Chinese and international newspapers are full of reports like this one:
China is poised to become the world's largest luxury goods market in the next five to seven years, according to Boston Consulting Group in its latest survey of Chinese consumer trends released in Beijing yesterday.
"By 2015, 29 percent of global luxury product consumption will come from China, making it the world's largest luxury market," Vincent Lui, principal of Boston Consulting's Hong Kong office, said at a news conference yesterday.
China's booming luxury goods market makes it an oasis of hope for global luxury brands, which are losing ground in other markets.
At present, Shanghai and Beijing have as many luxury point-of-sale locations per capita as both New York and Chicago. Plus, the two Chinese cities have a slightly higher concentration of luxury watch outlets than other major city in the world.
For luxury purveyors, a big part of China's allure is the rapid pace of wealth accumulation.
At the end of 2008, China boasted 417,000 households each with a net worth of more than $1 million in assets under management, according to research by Boston Consulting and leading Chinese banks.
Boston Consulting also pointed out that this category is expanding quickly and is expected to top 609,000 households by the end of 2011.
However, foreign investors (and other decision makers) should understand that the Chinese bubble will burst before long. Lawrence Solomon, writing in the Canadian National Post, looks at the other side of the China story:
China’s stability today is more precarious than was the Soviet Union’s before its fall. China’s poor are poorer than the Soviet Union’s poor, and they are much more numerous — about one billion in a country of 1.3 billion. Moreover, in the Soviet Union there was no sizeable middle class — just about everyone was poor and shared in the same hardships, avoiding resentments that might otherwise have arisen.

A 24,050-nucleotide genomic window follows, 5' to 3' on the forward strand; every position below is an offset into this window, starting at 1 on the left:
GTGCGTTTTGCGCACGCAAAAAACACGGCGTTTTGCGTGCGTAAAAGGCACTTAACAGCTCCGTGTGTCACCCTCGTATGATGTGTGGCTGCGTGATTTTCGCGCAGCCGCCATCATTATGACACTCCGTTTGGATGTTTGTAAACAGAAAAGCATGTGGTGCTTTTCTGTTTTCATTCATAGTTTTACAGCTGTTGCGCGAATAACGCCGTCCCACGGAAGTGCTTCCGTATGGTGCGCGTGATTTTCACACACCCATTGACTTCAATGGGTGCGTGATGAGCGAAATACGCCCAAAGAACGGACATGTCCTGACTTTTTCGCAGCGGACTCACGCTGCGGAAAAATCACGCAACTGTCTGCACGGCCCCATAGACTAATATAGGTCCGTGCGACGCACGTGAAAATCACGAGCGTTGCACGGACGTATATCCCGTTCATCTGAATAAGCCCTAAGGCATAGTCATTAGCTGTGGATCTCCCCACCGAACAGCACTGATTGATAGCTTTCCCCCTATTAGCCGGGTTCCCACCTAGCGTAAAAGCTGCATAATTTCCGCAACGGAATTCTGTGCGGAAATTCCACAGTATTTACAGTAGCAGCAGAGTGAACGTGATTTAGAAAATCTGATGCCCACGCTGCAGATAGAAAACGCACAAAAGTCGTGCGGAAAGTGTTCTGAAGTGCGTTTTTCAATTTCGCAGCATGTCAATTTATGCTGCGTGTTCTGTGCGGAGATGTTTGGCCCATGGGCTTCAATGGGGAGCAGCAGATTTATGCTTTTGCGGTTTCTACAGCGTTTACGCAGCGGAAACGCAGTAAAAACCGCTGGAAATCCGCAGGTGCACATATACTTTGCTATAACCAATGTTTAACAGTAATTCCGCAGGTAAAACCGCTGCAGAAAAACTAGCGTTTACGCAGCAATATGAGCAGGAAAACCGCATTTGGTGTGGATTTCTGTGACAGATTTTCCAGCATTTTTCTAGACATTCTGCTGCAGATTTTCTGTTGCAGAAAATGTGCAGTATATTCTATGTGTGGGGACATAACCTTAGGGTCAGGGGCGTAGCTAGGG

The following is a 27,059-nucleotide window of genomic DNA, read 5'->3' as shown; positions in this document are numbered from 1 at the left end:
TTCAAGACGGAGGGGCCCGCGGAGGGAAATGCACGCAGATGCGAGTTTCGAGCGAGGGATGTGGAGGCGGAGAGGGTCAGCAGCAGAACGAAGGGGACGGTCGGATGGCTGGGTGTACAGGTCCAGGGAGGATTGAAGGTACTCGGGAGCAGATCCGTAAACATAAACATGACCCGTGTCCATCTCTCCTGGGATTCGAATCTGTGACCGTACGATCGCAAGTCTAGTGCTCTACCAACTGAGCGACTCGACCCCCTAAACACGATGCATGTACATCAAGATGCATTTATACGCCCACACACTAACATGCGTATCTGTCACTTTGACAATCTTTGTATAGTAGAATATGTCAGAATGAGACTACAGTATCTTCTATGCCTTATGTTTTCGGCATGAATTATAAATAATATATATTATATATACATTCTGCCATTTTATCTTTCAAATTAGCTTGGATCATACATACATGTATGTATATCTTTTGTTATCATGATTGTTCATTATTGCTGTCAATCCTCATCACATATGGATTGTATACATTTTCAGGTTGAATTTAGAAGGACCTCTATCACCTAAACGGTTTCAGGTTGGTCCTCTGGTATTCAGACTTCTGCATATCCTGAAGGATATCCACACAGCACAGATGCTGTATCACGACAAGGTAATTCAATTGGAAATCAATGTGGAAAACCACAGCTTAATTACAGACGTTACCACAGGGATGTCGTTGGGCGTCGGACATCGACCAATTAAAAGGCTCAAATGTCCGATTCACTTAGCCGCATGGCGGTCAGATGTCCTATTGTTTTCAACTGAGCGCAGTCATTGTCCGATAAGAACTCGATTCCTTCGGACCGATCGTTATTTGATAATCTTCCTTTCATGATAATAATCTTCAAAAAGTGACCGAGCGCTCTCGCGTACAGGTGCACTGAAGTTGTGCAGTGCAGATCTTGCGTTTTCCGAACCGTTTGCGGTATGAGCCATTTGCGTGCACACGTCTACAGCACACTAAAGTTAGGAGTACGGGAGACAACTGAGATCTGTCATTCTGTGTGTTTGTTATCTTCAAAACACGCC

In China, the resentments are palpable. Many of the 300 million people who have risen out of poverty flaunt their new wealth, often egregiously so. This is especially so with the new class of rich, all but non-existent just a few years ago, which now includes some 500,000 millionaires and 200 billionaires. Worse, the gap between rich and poor has been increasing. Ominously, the bottom billion views as illegitimate the wealth of the top 300 million.
How did so many become so rich so quickly? For the most part, through corruption. Twenty years ago, the Communist Party decided that “getting rich is glorious,” giving the green light to lawless capitalism. The rulers in China started by awarding themselves and their families the lion’s share of the state’s resources in the guise of privatization, and by selling licences and other access to the economy to cronies in exchange for bribes. The system of corruption, and the public acceptance of corruption, is now pervasive — even minor officials in government backwaters are now able to enrich themselves handsomely.
But China is a powder keg, waiting to explode, says Solomon:
The government tries to tamp down the outrage over the abuses inflicted on the public by banning demonstrations and censoring the Internet. But it is failing. Year by year, the number of demonstrations increases. Last year alone saw 100,000 such protests across the county, directly involving tens and indirectly perhaps hundreds of millions of protesters.
China is a powder keg that could explode at any moment. And if it does explode, chaos could ensue — as the Chinese are only too well aware, the country has a brutal history of carnage at the hands of unruly mobs. For this reason, corrupt officials inside China, likely by the tens of thousands, have made contingency plans, obtaining foreign passports, buying second homes abroad, establishing their families and businesses abroad, or otherwise planning their escapes. Also for this reason, much of the middle class supports the government’s increasingly repressive efforts.
Read the entire arcticle here.